In honor of gay pride month, I wanted to celebrate the fact that 10 years ago the United States chose to join the group of (now close to 30) nations that have legalized same sex marriage. Same sex marriage was legalized in the US in the summer of 2013, and since then our firm has helped many same-sex couples stay in the US by assisting in same sex immigration through marriage
The United States Supreme Court’s ruling in the Windsor case in the summer of 2013 resulted in the brand new eligibility of gay and lesbian couples to marry and file green card applications when one of the spouses is an immigrant. This impacted the immigration world enormously – opening an avenue for same sex couples to apply to stay together through marriage-based immigration.
We were not the first country to legalize gay marriage (that was Netherlands in 2001), and we still have a long way to go, but we are at the top of the pack globally in terms of our legal acceptance of same sex marriage and couples.
While globally, a host of countries have legalized same sex marriage, many still oppose it on penalty of death.
HOW DO OTHER PLACES IN THE WORLD COMPARE TO THE US IN SAME SEX MARRIAGE?
THERE ARE MORE THAN 80 NATIONS WHERE SAME SEX MARRIAGE IS ILLEGAL, MAINLY IN AFRICA AND THE MIDDLE EAST.
- A 14-year prison sentence may be imposed in Nigeria on people who are convicted of entering a same sex marriage or civil union. The Nigerian law voids same sex marriage from outside the country as well.
- Uganda passed law that would make “some gay acts punishable by life in prison.”
- Russia too has made news lately with anti-gay policy. In 2013, Russia made it a crime to distribute “propaganda of nontraditional sexual relationships.” And there were reports of gay men and women being rounded up into camps and tortured in Chechnya.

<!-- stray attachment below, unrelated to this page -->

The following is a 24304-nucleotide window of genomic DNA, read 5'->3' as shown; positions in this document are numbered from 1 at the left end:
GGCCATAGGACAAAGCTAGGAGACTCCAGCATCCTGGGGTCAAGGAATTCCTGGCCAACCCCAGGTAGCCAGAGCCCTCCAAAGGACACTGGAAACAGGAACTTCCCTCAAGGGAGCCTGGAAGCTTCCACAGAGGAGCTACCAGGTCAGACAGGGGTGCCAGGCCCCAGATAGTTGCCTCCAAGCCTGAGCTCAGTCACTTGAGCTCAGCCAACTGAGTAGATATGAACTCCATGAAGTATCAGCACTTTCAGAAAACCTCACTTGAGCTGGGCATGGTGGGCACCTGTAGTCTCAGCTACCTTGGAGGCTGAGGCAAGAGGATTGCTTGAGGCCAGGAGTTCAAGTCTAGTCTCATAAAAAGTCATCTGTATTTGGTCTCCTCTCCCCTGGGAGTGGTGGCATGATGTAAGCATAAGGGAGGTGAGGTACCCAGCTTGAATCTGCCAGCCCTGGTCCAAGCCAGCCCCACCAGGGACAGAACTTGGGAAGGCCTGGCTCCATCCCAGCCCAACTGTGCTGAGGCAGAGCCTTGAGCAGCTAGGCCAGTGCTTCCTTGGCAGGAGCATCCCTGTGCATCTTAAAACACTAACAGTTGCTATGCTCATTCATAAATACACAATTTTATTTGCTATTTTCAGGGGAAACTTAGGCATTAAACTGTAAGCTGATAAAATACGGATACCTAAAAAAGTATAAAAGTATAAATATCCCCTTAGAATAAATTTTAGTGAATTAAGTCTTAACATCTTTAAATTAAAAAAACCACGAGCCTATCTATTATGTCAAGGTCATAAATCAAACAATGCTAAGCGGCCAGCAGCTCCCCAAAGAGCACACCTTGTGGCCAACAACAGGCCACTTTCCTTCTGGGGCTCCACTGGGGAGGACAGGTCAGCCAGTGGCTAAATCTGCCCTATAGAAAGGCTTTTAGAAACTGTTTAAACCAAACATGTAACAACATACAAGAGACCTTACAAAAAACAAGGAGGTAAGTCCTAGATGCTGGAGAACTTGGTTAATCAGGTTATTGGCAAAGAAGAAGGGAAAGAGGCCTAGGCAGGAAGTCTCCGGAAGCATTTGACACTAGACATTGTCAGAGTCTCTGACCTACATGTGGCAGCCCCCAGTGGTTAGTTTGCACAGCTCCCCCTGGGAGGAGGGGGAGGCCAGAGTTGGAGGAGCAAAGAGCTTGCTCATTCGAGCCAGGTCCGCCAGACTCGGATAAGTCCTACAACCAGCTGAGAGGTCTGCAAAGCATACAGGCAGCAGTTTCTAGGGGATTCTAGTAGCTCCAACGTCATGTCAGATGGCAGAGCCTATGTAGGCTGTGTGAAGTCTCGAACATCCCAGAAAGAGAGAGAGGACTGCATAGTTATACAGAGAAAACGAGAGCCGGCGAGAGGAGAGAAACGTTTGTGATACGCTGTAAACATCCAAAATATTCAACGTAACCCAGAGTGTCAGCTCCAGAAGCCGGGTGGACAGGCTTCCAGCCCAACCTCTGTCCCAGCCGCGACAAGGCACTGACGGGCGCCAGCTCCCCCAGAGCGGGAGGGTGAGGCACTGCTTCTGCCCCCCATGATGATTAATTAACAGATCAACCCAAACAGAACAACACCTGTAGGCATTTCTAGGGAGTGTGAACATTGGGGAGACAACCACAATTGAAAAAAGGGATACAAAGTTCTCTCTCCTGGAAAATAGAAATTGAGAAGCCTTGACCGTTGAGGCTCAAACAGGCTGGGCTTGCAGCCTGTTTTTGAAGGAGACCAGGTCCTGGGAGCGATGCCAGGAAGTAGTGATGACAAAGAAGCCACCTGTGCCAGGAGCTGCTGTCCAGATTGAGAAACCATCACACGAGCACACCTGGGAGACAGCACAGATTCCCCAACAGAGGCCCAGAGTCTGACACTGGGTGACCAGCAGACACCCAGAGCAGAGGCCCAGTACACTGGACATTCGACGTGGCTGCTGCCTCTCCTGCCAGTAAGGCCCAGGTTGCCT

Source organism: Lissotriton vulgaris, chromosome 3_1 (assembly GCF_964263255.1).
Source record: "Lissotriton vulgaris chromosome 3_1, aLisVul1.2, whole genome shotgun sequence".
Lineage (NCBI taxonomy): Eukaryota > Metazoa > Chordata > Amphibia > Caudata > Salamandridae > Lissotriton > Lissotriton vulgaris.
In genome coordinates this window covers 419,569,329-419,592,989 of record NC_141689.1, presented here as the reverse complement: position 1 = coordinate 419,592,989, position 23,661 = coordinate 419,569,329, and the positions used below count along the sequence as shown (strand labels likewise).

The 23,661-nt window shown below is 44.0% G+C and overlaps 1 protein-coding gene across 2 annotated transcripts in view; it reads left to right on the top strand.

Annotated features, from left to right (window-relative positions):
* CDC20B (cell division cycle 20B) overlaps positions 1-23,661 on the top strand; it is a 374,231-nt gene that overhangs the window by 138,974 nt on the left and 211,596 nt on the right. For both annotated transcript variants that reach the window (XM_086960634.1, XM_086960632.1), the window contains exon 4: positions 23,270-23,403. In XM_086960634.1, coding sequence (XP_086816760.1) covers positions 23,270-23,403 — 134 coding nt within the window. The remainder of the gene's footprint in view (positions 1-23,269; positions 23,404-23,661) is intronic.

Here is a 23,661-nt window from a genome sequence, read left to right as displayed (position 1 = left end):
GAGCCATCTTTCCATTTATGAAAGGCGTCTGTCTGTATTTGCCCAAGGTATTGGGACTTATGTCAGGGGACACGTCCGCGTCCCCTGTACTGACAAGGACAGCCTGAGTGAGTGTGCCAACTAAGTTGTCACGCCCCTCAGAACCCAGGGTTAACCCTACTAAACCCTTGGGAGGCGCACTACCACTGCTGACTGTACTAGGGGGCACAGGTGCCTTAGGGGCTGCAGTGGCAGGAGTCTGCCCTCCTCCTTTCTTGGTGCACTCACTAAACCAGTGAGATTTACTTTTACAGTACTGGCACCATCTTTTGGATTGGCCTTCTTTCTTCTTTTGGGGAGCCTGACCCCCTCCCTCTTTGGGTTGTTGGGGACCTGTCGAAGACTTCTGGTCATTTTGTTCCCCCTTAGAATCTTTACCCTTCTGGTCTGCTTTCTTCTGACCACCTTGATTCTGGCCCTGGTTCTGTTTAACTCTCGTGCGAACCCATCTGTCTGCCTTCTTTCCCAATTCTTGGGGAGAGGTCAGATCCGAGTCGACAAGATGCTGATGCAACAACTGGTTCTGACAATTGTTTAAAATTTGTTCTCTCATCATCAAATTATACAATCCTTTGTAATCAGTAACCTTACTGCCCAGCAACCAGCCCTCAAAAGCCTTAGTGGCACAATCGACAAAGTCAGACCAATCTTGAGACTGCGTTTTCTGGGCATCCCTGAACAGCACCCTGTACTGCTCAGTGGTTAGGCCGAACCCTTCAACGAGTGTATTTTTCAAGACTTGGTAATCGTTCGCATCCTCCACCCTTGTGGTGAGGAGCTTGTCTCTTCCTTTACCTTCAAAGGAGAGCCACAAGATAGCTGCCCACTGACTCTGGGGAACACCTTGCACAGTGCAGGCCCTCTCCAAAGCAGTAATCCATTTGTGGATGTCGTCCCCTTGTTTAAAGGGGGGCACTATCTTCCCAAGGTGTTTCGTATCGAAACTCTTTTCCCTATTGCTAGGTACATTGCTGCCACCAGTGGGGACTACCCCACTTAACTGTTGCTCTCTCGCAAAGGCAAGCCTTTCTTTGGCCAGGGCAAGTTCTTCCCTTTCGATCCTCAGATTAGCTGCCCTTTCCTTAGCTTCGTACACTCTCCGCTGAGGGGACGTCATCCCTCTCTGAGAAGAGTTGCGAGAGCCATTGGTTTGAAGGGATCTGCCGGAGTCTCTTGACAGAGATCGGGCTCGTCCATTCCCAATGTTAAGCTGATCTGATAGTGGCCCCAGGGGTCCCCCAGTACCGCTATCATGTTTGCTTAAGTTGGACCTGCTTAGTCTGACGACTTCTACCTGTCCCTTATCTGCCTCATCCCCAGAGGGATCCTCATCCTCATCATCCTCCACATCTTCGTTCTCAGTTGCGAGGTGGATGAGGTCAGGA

- Countries where the death penalty is enacted for same sex acts:
WHAT ABOUT BISEXUAL OR TRANS MARRIAGES?
Things can get tricky if you are someone who was previously married to or had a relationship with one gender, but are now claiming marriage to another.
Bisexual marriages can get called into question by officers that don’t understand that a person can validly love both men and women.
OR that a person might have married a man or woman in their home country, because in that country they would be persecuted -or even killed- for being gay (We even have won asylum cases on these grounds).
Marriage fraud is a very serious offense, but valid relationships do not always look the way they did twenty years ago. This can make it tough for couples who are bisexual, or even those that have “open” relationships. Immigration will generally hold hearings with married couples to confirm their relationships are valid, and officers will need to see evidence that the same sex immigration marriage is real. This proof – along with questions about the couple’s life together – are fundamental to achieving approval of green card. As of early 2023, Immigration is waiving interviews in some cases when the evidence is very compelling.
Immigration Officers may question the validity of your relationship if:
- You are an immigrant or American with a divorce from an earlier heterosexual marriage.
- You are in an open relationship where it is agreed that you can have multiple partners of either sex.
STILL, MANY IN THE LGBTQ COMMUNITY COME TO THE US FOR ASYLUM
Even with some of the individual challenges still faced in the US, the abhorrent treatment of gay people in other countries has resulted in many immigrants fleeing their homelands to seek relief in the United States.
A viable protection for anyone seeking safe harbor from sexual persecution is political asylum. Our law firm has won asylum and related protection for gay individuals from Jamaica as well as countries in Africa and South America.
While cases like the baker who was legally granted to the right to refuse to make a wedding cake for a same sex couple by the Supreme Court may make it challenging to believe we are moving forward, it is fair to say that -in immigration law at least- there is a more enlightened stance. This phenomenon may occur because:
- Human rights issues are often at the forefront of immigration law.
- The United States of America has come a long way in a short time in protecting the rights of immigrants involved in same sex marriage.
- That said, the law is still very complicated.
- Be careful if you are gay or lesbian and from another country, seeking to reside permanently in this country.
It is easy to get lost in negative press, but the US is still one of the best places to live in the world if you are in a gay relationship. Be aware that although we live in a great nation which has laws that are the opposite of those in more than 80 countries, you will still need professional guidance if you are hoping to be granted legal residence in the US.